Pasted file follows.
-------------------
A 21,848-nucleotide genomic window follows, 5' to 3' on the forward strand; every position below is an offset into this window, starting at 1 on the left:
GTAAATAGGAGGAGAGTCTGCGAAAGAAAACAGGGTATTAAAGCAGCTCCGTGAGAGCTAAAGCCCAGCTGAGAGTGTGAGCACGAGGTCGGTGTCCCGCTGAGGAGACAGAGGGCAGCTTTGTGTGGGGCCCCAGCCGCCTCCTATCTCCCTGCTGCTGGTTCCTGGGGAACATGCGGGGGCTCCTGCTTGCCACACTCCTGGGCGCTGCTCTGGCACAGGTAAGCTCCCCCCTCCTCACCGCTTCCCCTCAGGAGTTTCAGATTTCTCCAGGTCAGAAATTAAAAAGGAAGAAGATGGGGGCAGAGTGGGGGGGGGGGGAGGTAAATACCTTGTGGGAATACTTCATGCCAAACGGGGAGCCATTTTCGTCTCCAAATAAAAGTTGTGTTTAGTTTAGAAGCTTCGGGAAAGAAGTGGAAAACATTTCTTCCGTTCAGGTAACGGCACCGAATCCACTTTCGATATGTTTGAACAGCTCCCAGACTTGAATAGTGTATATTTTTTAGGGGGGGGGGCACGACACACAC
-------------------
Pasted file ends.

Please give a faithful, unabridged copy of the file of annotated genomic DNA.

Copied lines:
A 21,848-nucleotide genomic window follows, 5' to 3' on the forward strand; every position below is an offset into this window, starting at 1 on the left:
GTAAATAGGAGGAGAGTCTGCGAAAGAAAACAGGGTATTAAAGCAGCTCCGTGAGAGCTAAAGCCCAGCTGAGAGTGTGAGCACGAGGTCGGTGTCCCGCTGAGGAGACAGAGGGCAGCTTTGTGTGGGGCCCCAGCCGCCTCCTATCTCCCTGCTGCTGGTTCCTGGGGAACATGCGGGGGCTCCTGCTTGCCACACTCCTGGGCGCTGCTCTGGCACAGGTAAGCTCCCCCCTCCTCACCGCTTCCCCTCAGGAGTTTCAGATTTCTCCAGGTCAGAAATTAAAAAGGAAGAAGATGGGGGCAGAGTGGGGGGGGGGGGAGGTAAATACCTTGTGGGAATACTTCATGCCAAACGGGGAGCCATTTTCGTCTCCAAATAAAAGTTGTGTTTAGTTTAGAAGCTTCGGGAAAGAAGTGGAAAACATTTCTTCCGTTCAGGTAACGGCACCGAATCCACTTTCGATATGTTTGAACAGCTCCCAGACTTGAATAGTGTATATTTTTTAGGGGGGGGGGCACGACACACAC